You do need to make sure you have adequate coverage against uninsured and under-insured drivers. It’s relatively inexpensive in most states (something like $40 a year for $100,000 worth of coverage) and if you are in a collision with an uninsured driver, will help cover costs your health insurance won’t. If you’ve decided to carry BIL for $100,000/$300,000, why not do the same for yourself.

Collision and comprehensive coverage is worth having if you would want to repair or replace your car after an accident. These policies have a deductible (the amount you have to pay out-of-pocket before coverage kicks in), and they pay out based on the current value of your car, not what you paid for it.

Choose the highest deductible you can afford, because a higher deductible will significantly lower your premium. You’re seeking coverage for major damages to your car, not for every little thing that can go wrong. It’s better to spend $500 of your own money on minor repairs every so often than pay an extra $50 a month whether you need repairs or not. Save collision insurance for when you have car repairs that cost thousands, not hundreds. Remember, if you submit a claim for every little thing, your premium will sky rocket or you’ll be cancelled.


How to Shop for Car Insurance

Once you’ve decided how much car insurance you need, it’s time to begin shopping. Auto insurance policies vary widely depending on your car, your driving record and your credit, so it’s wise to do some research.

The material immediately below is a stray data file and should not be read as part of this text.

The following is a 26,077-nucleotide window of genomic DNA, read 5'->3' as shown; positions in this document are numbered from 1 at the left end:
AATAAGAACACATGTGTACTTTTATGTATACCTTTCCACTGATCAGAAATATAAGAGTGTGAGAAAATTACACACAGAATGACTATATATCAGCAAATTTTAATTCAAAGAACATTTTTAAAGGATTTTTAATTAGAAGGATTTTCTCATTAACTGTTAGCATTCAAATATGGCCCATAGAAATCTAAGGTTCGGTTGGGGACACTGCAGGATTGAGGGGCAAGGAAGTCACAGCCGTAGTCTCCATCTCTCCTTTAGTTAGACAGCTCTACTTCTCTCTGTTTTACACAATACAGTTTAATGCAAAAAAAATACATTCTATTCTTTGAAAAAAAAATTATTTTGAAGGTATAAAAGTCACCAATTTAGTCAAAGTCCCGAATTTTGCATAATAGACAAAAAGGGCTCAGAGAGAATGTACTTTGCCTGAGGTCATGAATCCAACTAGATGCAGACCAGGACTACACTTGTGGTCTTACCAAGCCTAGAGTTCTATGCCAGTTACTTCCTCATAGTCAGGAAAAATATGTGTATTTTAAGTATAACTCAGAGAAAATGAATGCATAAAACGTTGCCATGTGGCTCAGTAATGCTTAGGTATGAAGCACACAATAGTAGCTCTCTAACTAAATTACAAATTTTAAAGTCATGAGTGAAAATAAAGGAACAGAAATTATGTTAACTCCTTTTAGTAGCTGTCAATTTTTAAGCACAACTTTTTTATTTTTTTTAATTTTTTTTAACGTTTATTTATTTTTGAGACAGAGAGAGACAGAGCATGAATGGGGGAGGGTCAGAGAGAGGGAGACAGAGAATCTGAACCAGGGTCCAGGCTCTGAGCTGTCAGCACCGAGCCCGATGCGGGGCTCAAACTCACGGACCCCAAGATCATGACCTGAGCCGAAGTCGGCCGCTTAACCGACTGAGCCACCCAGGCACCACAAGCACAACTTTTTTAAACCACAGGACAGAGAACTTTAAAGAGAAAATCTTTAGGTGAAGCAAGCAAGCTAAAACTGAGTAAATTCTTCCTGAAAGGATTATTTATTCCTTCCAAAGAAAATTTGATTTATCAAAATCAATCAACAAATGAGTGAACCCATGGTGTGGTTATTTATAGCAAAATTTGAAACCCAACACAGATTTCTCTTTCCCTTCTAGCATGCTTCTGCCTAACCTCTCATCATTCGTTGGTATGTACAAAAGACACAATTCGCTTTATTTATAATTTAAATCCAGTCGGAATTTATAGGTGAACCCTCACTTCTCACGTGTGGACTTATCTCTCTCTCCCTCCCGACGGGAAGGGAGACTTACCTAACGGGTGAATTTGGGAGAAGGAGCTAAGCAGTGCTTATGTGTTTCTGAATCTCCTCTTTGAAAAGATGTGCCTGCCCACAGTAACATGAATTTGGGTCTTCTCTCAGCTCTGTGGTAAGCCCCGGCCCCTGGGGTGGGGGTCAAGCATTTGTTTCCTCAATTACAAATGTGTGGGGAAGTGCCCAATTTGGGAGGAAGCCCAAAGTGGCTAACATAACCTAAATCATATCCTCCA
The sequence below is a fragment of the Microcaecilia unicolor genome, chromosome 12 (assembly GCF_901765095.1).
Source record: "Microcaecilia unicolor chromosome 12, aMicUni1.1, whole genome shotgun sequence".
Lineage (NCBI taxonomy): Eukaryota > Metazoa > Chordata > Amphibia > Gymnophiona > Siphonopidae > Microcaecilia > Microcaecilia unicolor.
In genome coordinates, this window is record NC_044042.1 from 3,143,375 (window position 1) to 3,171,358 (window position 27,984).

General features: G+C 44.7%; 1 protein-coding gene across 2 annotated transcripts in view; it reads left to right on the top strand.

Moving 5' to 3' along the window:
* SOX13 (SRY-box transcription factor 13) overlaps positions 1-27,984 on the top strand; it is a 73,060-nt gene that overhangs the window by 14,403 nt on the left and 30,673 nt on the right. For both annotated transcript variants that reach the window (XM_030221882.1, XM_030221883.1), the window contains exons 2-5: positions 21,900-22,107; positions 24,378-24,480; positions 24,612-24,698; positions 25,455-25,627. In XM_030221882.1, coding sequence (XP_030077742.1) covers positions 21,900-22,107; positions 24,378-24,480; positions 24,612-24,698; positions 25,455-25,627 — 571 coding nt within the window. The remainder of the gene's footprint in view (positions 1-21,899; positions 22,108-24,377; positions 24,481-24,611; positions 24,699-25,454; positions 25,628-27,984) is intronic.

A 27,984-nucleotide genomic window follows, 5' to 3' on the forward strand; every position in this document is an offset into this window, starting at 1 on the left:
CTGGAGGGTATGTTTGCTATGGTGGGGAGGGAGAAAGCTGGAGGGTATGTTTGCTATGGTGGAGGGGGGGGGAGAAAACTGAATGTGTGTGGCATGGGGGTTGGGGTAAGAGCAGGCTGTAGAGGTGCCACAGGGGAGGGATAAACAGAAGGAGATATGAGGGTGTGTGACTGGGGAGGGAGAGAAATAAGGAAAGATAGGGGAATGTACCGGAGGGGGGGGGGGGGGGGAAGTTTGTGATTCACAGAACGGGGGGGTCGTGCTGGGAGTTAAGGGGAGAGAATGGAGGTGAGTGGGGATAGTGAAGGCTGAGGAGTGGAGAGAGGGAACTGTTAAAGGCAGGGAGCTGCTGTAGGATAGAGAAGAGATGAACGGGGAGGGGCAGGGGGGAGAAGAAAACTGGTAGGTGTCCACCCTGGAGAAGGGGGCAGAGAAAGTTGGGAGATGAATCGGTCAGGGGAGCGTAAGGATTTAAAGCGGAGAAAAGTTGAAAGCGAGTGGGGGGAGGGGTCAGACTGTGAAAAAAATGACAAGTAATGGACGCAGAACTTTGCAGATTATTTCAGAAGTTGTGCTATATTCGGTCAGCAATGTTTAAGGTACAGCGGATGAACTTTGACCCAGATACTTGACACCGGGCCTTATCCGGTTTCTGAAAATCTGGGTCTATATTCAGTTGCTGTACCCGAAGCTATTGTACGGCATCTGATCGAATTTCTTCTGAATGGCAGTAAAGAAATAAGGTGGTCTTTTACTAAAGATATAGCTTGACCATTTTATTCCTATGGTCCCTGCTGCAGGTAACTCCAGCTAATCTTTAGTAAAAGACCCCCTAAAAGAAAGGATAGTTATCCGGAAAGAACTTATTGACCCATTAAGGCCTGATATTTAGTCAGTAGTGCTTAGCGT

Large national brands – Allstate and State Farm are good for drivers with a bit of a blotchy past but with good credit, and their rates are usually pretty good (they may even be able to match some of the offers from the direct sellers). These companies sell through local agents, but their agents are exclusive—a State Farm agent only sells State Farm coverage and nothing else, so you’ll have to do your own comparison shopping calling multiple agents and agencies.

Independent insurance agents
 – These agents offer all kinds of insurance from many different companies. If you have any issues affecting your ability to get coverage (such as a patchy driving record or a teenage driver in your house) independent agents can usually find you better coverage at better prices than what you’d find on your own. Ask friends and family whether they have an insurance agent they would recommend. The independent insurance agents can and will do your shopping for you so you don’t have to spend the afternoon calling multiple agents or agencies.

A few tips for negotiating with an insurer:

Ask about all available discounts – There are almost unlimited ways to save money. You may get a discount if your car has anti-lock brakes, if you don’t drive your car that often or that far, and so on. Request a list of all possible discounts to see if you qualify.

Skip towing insurance – It’s better to take that extra money and join an auto club (such as AAA) instead. In addition to towing, you’ll have roadside assistance when you need it.

Consider glass insurance – You can chip a windshield at any time, and auto glass is expensive to replace. Just make sure that glass is part of your comprehensive coverage, and not as a separate policy, which can be costly.